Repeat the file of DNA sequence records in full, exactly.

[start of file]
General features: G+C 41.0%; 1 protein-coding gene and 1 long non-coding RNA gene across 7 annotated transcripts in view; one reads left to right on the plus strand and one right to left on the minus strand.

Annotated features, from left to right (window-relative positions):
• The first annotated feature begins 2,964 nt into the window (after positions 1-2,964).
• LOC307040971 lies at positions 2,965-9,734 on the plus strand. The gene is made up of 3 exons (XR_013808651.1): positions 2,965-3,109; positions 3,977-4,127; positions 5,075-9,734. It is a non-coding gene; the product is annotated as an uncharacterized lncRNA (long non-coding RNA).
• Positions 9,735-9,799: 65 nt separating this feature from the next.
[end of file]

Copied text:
General features: G+C 41.0%; 1 protein-coding gene and 1 long non-coding RNA gene across 7 annotated transcripts in view; one reads left to right on the plus strand and one right to left on the minus strand.

Annotated features, from left to right (window-relative positions):
• The first annotated feature begins 2,964 nt into the window (after positions 1-2,964).
• LOC307040971 lies at positions 2,965-9,734 on the plus strand. The gene is made up of 3 exons (XR_013808651.1): positions 2,965-3,109; positions 3,977-4,127; positions 5,075-9,734. It is a non-coding gene; the product is annotated as an uncharacterized lncRNA (long non-coding RNA).
• Positions 9,735-9,799: 65 nt separating this feature from the next.